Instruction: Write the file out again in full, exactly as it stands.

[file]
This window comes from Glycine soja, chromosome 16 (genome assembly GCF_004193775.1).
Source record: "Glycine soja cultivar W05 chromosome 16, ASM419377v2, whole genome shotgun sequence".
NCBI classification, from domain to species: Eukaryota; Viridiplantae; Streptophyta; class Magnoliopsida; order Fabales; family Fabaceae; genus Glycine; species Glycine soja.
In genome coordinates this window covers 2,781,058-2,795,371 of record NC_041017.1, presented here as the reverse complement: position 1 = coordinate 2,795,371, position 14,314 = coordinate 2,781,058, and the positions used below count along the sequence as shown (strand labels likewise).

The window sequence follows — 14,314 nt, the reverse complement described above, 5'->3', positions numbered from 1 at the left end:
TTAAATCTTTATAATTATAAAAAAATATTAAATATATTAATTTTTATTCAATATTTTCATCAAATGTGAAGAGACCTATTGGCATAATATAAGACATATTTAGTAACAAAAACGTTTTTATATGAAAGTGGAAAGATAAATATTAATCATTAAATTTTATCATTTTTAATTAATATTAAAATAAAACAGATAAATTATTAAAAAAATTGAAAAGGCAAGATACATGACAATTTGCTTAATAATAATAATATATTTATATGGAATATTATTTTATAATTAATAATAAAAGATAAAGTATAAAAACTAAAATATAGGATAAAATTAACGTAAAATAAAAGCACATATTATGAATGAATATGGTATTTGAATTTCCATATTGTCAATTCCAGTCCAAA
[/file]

This window comes from Glycine soja, chromosome 16 (genome assembly GCF_004193775.1).
Source record: "Glycine soja cultivar W05 chromosome 16, ASM419377v2, whole genome shotgun sequence".
NCBI classification, from domain to species: Eukaryota; Viridiplantae; Streptophyta; class Magnoliopsida; order Fabales; family Fabaceae; genus Glycine; species Glycine soja.
In genome coordinates this window covers 2,781,058-2,795,371 of record NC_041017.1, presented here as the reverse complement: position 1 = coordinate 2,795,371, position 14,314 = coordinate 2,781,058, and the positions used below count along the sequence as shown (strand labels likewise).

The window sequence follows — 14,314 nt, the reverse complement described above, 5'->3', positions numbered from 1 at the left end:
TTAAATCTTTATAATTATAAAAAAATATTAAATATATTAATTTTTATTCAATATTTTCATCAAATGTGAAGAGACCTATTGGCATAATATAAGACATATTTAGTAACAAAAACGTTTTTATATGAAAGTGGAAAGATAAATATTAATCATTAAATTTTATCATTTTTAATTAATATTAAAATAAAACAGATAAATTATTAAAAAAATTGAAAAGGCAAGATACATGACAATTTGCTTAATAATAATAATATATTTATATGGAATATTATTTTATAATTAATAATAAAAGATAAAGTATAAAAACTAAAATATAGGATAAAATTAACGTAAAATAAAAGCACATATTATGAATGAATATGGTATTTGAATTTCCATATTGTCAATTCCAGTCCAAA